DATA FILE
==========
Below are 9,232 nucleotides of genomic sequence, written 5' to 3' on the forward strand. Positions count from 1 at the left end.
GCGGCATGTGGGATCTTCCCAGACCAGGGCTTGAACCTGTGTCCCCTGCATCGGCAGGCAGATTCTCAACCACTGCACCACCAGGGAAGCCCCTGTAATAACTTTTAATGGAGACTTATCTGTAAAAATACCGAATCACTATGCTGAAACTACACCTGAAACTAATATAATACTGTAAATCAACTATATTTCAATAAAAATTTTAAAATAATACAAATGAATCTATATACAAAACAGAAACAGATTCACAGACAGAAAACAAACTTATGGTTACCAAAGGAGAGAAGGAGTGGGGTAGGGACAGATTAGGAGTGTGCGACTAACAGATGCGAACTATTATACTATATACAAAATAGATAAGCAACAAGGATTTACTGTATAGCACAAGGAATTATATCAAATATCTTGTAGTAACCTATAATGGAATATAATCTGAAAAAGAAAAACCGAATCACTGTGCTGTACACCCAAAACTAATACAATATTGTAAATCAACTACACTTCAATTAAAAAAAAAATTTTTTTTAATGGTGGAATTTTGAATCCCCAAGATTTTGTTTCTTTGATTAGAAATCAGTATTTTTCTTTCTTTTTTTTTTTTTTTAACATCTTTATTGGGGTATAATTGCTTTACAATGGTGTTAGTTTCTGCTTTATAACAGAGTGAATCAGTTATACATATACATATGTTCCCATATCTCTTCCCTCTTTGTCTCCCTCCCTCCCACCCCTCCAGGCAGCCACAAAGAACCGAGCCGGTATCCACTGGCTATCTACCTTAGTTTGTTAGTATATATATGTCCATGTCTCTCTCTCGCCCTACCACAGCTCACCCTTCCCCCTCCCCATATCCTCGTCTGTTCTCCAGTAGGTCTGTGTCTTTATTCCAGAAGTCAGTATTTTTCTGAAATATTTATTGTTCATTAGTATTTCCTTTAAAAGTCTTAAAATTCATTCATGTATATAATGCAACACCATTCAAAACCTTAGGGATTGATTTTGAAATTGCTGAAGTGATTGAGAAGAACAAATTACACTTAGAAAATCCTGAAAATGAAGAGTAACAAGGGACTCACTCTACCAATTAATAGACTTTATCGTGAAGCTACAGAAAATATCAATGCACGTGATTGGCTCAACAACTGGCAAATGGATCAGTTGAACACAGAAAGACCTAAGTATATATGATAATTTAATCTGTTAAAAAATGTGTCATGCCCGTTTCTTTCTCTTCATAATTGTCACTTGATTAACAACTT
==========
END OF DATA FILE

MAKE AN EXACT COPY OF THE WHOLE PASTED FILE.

Below are 9,232 nucleotides of genomic sequence, written 5' to 3' on the forward strand. Positions count from 1 at the left end.
GCGGCATGTGGGATCTTCCCAGACCAGGGCTTGAACCTGTGTCCCCTGCATCGGCAGGCAGATTCTCAACCACTGCACCACCAGGGAAGCCCCTGTAATAACTTTTAATGGAGACTTATCTGTAAAAATACCGAATCACTATGCTGAAACTACACCTGAAACTAATATAATACTGTAAATCAACTATATTTCAATAAAAATTTTAAAATAATACAAATGAATCTATATACAAAACAGAAACAGATTCACAGACAGAAAACAAACTTATGGTTACCAAAGGAGAGAAGGAGTGGGGTAGGGACAGATTAGGAGTGTGCGACTAACAGATGCGAACTATTATACTATATACAAAATAGATAAGCAACAAGGATTTACTGTATAGCACAAGGAATTATATCAAATATCTTGTAGTAACCTATAATGGAATATAATCTGAAAAAGAAAAACCGAATCACTGTGCTGTACACCCAAAACTAATACAATATTGTAAATCAACTACACTTCAATTAAAAAAAAAATTTTTTTTAATGGTGGAATTTTGAATCCCCAAGATTTTGTTTCTTTGATTAGAAATCAGTATTTTTCTTTCTTTTTTTTTTTTTTTAACATCTTTATTGGGGTATAATTGCTTTACAATGGTGTTAGTTTCTGCTTTATAACAGAGTGAATCAGTTATACATATACATATGTTCCCATATCTCTTCCCTCTTTGTCTCCCTCCCTCCCACCCCTCCAGGCAGCCACAAAGAACCGAGCCGGTATCCACTGGCTATCTACCTTAGTTTGTTAGTATATATATGTCCATGTCTCTCTCTCGCCCTACCACAGCTCACCCTTCCCCCTCCCCATATCCTCGTCTGTTCTCCAGTAGGTCTGTGTCTTTATTCCAGAAGTCAGTATTTTTCTGAAATATTTATTGTTCATTAGTATTTCCTTTAAAAGTCTTAAAATTCATTCATGTATATAATGCAACACCATTCAAAACCTTAGGGATTGATTTTGAAATTGCTGAAGTGATTGAGAAGAACAAATTACACTTAGAAAATCCTGAAAATGAAGAGTAACAAGGGACTCACTCTACCAATTAATAGACTTTATCGTGAAGCTACAGAAAATATCAATGCACGTGATTGGCTCAACAACTGGCAAATGGATCAGTTGAACACAGAAAGACCTAAGTATATATGATAATTTAATCTGTTAAAAAATGTGTCATGCCCGTTTCTTTCTCTTCATAATTGTCACTTGATTAACAACTT